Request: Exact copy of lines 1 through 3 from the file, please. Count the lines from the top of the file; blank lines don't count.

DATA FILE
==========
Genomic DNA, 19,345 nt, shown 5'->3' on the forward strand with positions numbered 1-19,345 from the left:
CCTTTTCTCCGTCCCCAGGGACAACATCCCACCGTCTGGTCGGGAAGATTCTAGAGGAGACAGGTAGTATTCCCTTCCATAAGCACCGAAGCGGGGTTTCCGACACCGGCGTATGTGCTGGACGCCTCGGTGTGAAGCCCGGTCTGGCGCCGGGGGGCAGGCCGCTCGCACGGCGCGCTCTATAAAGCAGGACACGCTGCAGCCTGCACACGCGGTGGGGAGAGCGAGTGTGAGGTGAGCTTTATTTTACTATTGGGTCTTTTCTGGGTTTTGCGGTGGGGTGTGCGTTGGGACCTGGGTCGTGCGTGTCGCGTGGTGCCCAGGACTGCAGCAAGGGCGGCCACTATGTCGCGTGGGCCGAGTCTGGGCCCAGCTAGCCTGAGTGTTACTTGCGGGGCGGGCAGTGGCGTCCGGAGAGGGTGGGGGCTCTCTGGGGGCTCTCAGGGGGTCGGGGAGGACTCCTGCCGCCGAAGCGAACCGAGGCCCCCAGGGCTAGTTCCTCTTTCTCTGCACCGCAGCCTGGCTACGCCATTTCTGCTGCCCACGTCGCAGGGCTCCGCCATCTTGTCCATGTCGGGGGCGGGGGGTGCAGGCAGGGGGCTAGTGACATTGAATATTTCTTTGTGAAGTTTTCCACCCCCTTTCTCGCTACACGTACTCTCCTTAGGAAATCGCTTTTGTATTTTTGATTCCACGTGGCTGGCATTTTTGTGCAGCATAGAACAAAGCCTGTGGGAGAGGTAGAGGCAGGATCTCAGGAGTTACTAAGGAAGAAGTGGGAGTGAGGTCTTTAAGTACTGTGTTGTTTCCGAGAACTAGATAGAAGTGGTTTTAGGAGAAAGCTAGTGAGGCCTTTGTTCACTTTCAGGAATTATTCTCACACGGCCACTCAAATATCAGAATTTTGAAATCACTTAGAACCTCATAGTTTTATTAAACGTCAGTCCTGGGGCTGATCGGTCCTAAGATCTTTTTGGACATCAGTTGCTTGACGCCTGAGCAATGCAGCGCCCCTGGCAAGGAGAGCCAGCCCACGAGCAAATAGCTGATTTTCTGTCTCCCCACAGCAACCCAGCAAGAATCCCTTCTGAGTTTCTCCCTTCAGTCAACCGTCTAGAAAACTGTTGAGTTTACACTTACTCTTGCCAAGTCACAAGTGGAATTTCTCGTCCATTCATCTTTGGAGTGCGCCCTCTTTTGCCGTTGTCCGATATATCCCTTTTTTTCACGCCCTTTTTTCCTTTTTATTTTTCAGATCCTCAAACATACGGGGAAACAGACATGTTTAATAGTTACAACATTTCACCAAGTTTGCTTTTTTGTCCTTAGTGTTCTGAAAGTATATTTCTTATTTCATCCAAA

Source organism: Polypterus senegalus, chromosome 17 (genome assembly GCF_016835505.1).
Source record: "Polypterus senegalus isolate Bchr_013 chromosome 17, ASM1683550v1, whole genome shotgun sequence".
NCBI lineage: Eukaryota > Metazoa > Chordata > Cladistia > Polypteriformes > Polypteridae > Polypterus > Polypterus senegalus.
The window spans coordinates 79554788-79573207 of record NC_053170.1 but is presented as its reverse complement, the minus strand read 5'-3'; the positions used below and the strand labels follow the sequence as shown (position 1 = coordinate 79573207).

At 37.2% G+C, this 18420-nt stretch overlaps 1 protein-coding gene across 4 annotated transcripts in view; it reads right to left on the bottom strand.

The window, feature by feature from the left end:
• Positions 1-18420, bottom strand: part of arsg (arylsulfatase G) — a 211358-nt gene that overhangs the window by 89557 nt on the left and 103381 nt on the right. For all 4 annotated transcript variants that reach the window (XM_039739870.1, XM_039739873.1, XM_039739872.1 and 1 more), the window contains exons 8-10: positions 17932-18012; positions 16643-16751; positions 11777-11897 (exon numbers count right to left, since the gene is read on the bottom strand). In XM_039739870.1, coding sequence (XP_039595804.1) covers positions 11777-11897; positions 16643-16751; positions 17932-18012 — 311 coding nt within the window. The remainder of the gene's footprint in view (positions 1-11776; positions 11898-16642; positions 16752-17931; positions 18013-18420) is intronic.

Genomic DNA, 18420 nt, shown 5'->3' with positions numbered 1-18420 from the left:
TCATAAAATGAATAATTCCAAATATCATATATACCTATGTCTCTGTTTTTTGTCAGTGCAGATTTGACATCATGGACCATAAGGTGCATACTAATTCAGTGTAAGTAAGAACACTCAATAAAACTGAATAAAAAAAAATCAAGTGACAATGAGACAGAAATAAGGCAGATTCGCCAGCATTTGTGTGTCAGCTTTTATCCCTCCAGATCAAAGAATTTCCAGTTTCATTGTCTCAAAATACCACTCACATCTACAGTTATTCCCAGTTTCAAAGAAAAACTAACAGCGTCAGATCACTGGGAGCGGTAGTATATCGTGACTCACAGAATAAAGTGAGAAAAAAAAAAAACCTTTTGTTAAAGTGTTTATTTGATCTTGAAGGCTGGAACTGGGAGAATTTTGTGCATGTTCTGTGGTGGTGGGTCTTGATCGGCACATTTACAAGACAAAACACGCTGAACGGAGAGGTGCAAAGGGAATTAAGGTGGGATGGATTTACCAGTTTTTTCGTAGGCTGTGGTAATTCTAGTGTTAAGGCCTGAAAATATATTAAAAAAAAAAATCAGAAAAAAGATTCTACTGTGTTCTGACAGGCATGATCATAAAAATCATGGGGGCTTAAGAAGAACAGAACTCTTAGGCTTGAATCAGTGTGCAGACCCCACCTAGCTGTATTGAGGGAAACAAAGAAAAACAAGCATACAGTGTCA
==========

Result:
Genomic DNA, 19,345 nt, shown 5'->3' on the forward strand with positions numbered 1-19,345 from the left:
CCTTTTCTCCGTCCCCAGGGACAACATCCCACCGTCTGGTCGGGAAGATTCTAGAGGAGACAGGTAGTATTCCCTTCCATAAGCACCGAAGCGGGGTTTCCGACACCGGCGTATGTGCTGGACGCCTCGGTGTGAAGCCCGGTCTGGCGCCGGGGGGCAGGCCGCTCGCACGGCGCGCTCTATAAAGCAGGACACGCTGCAGCCTGCACACGCGGTGGGGAGAGCGAGTGTGAGGTGAGCTTTATTTTACTATTGGGTCTTTTCTGGGTTTTGCGGTGGGGTGTGCGTTGGGACCTGGGTCGTGCGTGTCGCGTGGTGCCCAGGACTGCAGCAAGGGCGGCCACTATGTCGCGTGGGCCGAGTCTGGGCCCAGCTAGCCTGAGTGTTACTTGCGGGGCGGGCAGTGGCGTCCGGAGAGGGTGGGGGCTCTCTGGGGGCTCTCAGGGGGTCGGGGAGGACTCCTGCCGCCGAAGCGAACCGAGGCCCCCAGGGCTAGTTCCTCTTTCTCTGCACCGCAGCCTGGCTACGCCATTTCTGCTGCCCACGTCGCAGGGCTCCGCCATCTTGTCCATGTCGGGGGCGGGGGGTGCAGGCAGGGGGCTAGTGACATTGAATATTTCTTTGTGAAGTTTTCCACCCCCTTTCTCGCTACACGTACTCTCCTTAGGAAATCGCTTTTGTATTTTTGATTCCACGTGGCTGGCATTTTTGTGCAGCATAGAACAAAGCCTGTGGGAGAGGTAGAGGCAGGATCTCAGGAGTTACTAAGGAAGAAGTGGGAGTGAGGTCTTTAAGTACTGTGTTGTTTCCGAGAACTAGATAGAAGTGGTTTTAGGAGAAAGCTAGTGAGGCCTTTGTTCACTTTCAGGAATTATTCTCACACGGCCACTCAAATATCAGAATTTTGAAATCACTTAGAACCTCATAGTTTTATTAAACGTCAGTCCTGGGGCTGATCGGTCCTAAGATCTTTTTGGACATCAGTTGCTTGACGCCTGAGCAATGCAGCGCCCCTGGCAAGGAGAGCCAGCCCACGAGCAAATAGCTGATTTTCTGTCTCCCCACAGCAACCCAGCAAGAATCCCTTCTGAGTTTCTCCCTTCAGTCAACCGTCTAGAAAACTGTTGAGTTTACACTTACTCTTGCCAAGTCACAAGTGGAATTTCTCGTCCATTCATCTTTGGAGTGCGCCCTCTTTTGCCGTTGTCCGATATATCCCTTTTTTTCACGCCCTTTTTTCCTTTTTATTTTTCAGATCCTCAAACATACGGGGAAACAGACATGTTTAATAGTTACAACATTTCACCAAGTTTGCTTTTTTGTCCTTAGTGTTCTGAAAGTATATTTCTTATTTCATCCAAA

Source organism: Polypterus senegalus, chromosome 17 (genome assembly GCF_016835505.1).